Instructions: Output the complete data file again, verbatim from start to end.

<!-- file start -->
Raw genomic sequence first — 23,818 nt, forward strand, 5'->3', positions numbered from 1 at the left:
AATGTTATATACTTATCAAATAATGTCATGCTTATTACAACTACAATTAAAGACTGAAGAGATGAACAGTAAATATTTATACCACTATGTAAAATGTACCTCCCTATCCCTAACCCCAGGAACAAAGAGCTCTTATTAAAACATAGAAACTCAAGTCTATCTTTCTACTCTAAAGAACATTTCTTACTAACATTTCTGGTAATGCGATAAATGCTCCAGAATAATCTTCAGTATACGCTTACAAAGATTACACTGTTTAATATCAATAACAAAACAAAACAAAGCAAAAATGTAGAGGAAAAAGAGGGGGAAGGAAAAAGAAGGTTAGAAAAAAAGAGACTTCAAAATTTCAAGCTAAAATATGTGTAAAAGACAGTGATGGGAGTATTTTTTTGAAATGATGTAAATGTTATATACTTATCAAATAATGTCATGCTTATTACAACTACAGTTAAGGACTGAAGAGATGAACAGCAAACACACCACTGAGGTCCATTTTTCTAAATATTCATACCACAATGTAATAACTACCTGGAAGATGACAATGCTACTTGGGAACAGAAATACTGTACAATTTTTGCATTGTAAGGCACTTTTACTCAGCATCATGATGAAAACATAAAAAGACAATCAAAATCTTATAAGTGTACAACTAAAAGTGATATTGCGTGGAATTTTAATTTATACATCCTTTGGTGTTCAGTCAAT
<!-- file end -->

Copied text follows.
Raw genomic sequence first — 23,818 nt, forward strand, 5'->3', positions numbered from 1 at the left:
AATGTTATATACTTATCAAATAATGTCATGCTTATTACAACTACAATTAAAGACTGAAGAGATGAACAGTAAATATTTATACCACTATGTAAAATGTACCTCCCTATCCCTAACCCCAGGAACAAAGAGCTCTTATTAAAACATAGAAACTCAAGTCTATCTTTCTACTCTAAAGAACATTTCTTACTAACATTTCTGGTAATGCGATAAATGCTCCAGAATAATCTTCAGTATACGCTTACAAAGATTACACTGTTTAATATCAATAACAAAACAAAACAAAGCAAAAATGTAGAGGAAAAAGAGGGGGAAGGAAAAAGAAGGTTAGAAAAAAAGAGACTTCAAAATTTCAAGCTAAAATATGTGTAAAAGACAGTGATGGGAGTATTTTTTTGAAATGATGTAAATGTTATATACTTATCAAATAATGTCATGCTTATTACAACTACAGTTAAGGACTGAAGAGATGAACAGCAAACACACCACTGAGGTCCATTTTTCTAAATATTCATACCACAATGTAATAACTACCTGGAAGATGACAATGCTACTTGGGAACAGAAATACTGTACAATTTTTGCATTGTAAGGCACTTTTACTCAGCATCATGATGAAAACATAAAAAGACAATCAAAATCTTATAAGTGTACAACTAAAAGTGATATTGCGTGGAATTTTAATTTATACATCCTTTGGTGTTCAGTCAAT